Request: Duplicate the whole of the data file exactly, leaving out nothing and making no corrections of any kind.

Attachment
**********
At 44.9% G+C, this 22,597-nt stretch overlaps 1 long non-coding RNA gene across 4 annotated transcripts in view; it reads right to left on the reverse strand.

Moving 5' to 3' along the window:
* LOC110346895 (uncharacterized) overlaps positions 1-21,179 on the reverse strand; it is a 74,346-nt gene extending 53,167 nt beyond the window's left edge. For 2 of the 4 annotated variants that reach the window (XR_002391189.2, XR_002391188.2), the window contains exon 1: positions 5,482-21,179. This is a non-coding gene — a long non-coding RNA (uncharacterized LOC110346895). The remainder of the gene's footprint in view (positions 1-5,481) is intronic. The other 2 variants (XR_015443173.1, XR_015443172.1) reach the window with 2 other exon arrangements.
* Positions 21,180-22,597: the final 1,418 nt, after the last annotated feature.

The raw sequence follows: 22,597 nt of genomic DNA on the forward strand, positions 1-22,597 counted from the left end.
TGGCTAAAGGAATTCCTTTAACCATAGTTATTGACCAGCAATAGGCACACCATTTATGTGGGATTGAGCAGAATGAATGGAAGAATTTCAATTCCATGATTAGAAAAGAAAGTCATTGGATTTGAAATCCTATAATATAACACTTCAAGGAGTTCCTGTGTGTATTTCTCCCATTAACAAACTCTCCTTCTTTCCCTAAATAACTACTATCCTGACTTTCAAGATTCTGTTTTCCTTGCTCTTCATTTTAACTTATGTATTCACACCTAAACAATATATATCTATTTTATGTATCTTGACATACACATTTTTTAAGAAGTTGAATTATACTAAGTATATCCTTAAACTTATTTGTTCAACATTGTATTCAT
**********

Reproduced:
At 44.9% G+C, this 22,597-nt stretch overlaps 1 long non-coding RNA gene across 4 annotated transcripts in view; it reads right to left on the reverse strand.

Moving 5' to 3' along the window:
* LOC110346895 (uncharacterized) overlaps positions 1-21,179 on the reverse strand; it is a 74,346-nt gene extending 53,167 nt beyond the window's left edge. For 2 of the 4 annotated variants that reach the window (XR_002391189.2, XR_002391188.2), the window contains exon 1: positions 5,482-21,179. This is a non-coding gene — a long non-coding RNA (uncharacterized LOC110346895). The remainder of the gene's footprint in view (positions 1-5,481) is intronic. The other 2 variants (XR_015443173.1, XR_015443172.1) reach the window with 2 other exon arrangements.
* Positions 21,180-22,597: the final 1,418 nt, after the last annotated feature.

The raw sequence follows: 22,597 nt of genomic DNA on the forward strand, positions 1-22,597 counted from the left end.
TGGCTAAAGGAATTCCTTTAACCATAGTTATTGACCAGCAATAGGCACACCATTTATGTGGGATTGAGCAGAATGAATGGAAGAATTTCAATTCCATGATTAGAAAAGAAAGTCATTGGATTTGAAATCCTATAATATAACACTTCAAGGAGTTCCTGTGTGTATTTCTCCCATTAACAAACTCTCCTTCTTTCCCTAAATAACTACTATCCTGACTTTCAAGATTCTGTTTTCCTTGCTCTTCATTTTAACTTATGTATTCACACCTAAACAATATATATCTATTTTATGTATCTTGACATACACATTTTTTAAGAAGTTGAATTATACTAAGTATATCCTTAAACTTATTTGTTCAACATTGTATTCAT